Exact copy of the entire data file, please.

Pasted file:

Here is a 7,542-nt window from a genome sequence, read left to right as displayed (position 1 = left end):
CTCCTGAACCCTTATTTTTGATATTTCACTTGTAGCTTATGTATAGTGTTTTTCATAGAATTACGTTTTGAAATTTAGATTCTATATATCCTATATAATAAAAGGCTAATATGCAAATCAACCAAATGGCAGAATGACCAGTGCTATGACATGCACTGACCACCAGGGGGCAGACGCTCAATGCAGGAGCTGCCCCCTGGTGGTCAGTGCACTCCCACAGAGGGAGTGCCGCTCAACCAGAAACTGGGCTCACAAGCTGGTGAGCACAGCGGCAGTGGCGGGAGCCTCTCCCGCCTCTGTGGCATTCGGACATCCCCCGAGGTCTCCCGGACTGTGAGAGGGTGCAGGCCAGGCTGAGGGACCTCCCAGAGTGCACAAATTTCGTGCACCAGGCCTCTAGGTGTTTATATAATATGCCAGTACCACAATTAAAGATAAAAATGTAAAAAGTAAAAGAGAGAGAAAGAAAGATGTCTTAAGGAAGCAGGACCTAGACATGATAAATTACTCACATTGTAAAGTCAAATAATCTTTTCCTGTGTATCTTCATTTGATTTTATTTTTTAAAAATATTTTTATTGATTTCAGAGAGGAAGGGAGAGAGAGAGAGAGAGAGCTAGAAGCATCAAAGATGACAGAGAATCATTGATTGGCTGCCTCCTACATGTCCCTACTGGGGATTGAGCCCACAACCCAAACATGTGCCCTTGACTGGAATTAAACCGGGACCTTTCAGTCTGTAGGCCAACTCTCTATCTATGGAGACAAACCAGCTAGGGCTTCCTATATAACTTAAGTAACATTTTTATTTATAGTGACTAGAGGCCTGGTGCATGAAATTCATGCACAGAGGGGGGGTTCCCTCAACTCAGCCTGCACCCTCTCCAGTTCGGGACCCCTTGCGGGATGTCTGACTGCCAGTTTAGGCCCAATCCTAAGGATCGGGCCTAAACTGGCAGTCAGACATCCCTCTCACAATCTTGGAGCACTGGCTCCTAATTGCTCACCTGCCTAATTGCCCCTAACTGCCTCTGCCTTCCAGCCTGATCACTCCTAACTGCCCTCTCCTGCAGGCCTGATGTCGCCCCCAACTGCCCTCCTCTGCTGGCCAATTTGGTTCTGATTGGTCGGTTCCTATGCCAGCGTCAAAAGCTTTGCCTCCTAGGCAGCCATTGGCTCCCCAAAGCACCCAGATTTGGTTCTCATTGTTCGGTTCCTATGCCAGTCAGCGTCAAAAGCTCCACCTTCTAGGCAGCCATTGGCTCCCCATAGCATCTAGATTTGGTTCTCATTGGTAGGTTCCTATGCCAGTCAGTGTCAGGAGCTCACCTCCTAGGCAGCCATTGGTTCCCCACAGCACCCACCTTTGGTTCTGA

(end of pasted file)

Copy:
Here is a 7,542-nt window from a genome sequence, read left to right as displayed (position 1 = left end):
CTCCTGAACCCTTATTTTTGATATTTCACTTGTAGCTTATGTATAGTGTTTTTCATAGAATTACGTTTTGAAATTTAGATTCTATATATCCTATATAATAAAAGGCTAATATGCAAATCAACCAAATGGCAGAATGACCAGTGCTATGACATGCACTGACCACCAGGGGGCAGACGCTCAATGCAGGAGCTGCCCCCTGGTGGTCAGTGCACTCCCACAGAGGGAGTGCCGCTCAACCAGAAACTGGGCTCACAAGCTGGTGAGCACAGCGGCAGTGGCGGGAGCCTCTCCCGCCTCTGTGGCATTCGGACATCCCCCGAGGTCTCCCGGACTGTGAGAGGGTGCAGGCCAGGCTGAGGGACCTCCCAGAGTGCACAAATTTCGTGCACCAGGCCTCTAGGTGTTTATATAATATGCCAGTACCACAATTAAAGATAAAAATGTAAAAAGTAAAAGAGAGAGAAAGAAAGATGTCTTAAGGAAGCAGGACCTAGACATGATAAATTACTCACATTGTAAAGTCAAATAATCTTTTCCTGTGTATCTTCATTTGATTTTATTTTTTAAAAATATTTTTATTGATTTCAGAGAGGAAGGGAGAGAGAGAGAGAGAGAGCTAGAAGCATCAAAGATGACAGAGAATCATTGATTGGCTGCCTCCTACATGTCCCTACTGGGGATTGAGCCCACAACCCAAACATGTGCCCTTGACTGGAATTAAACCGGGACCTTTCAGTCTGTAGGCCAACTCTCTATCTATGGAGACAAACCAGCTAGGGCTTCCTATATAACTTAAGTAACATTTTTATTTATAGTGACTAGAGGCCTGGTGCATGAAATTCATGCACAGAGGGGGGGTTCCCTCAACTCAGCCTGCACCCTCTCCAGTTCGGGACCCCTTGCGGGATGTCTGACTGCCAGTTTAGGCCCAATCCTAAGGATCGGGCCTAAACTGGCAGTCAGACATCCCTCTCACAATCTTGGAGCACTGGCTCCTAATTGCTCACCTGCCTAATTGCCCCTAACTGCCTCTGCCTTCCAGCCTGATCACTCCTAACTGCCCTCTCCTGCAGGCCTGATGTCGCCCCCAACTGCCCTCCTCTGCTGGCCAATTTGGTTCTGATTGGTCGGTTCCTATGCCAGCGTCAAAAGCTTTGCCTCCTAGGCAGCCATTGGCTCCCCAAAGCACCCAGATTTGGTTCTCATTGTTCGGTTCCTATGCCAGTCAGCGTCAAAAGCTCCACCTTCTAGGCAGCCATTGGCTCCCCATAGCATCTAGATTTGGTTCTCATTGGTAGGTTCCTATGCCAGTCAGTGTCAGGAGCTCACCTCCTAGGCAGCCATTGGTTCCCCACAGCACCCACCTTTGGTTCTGA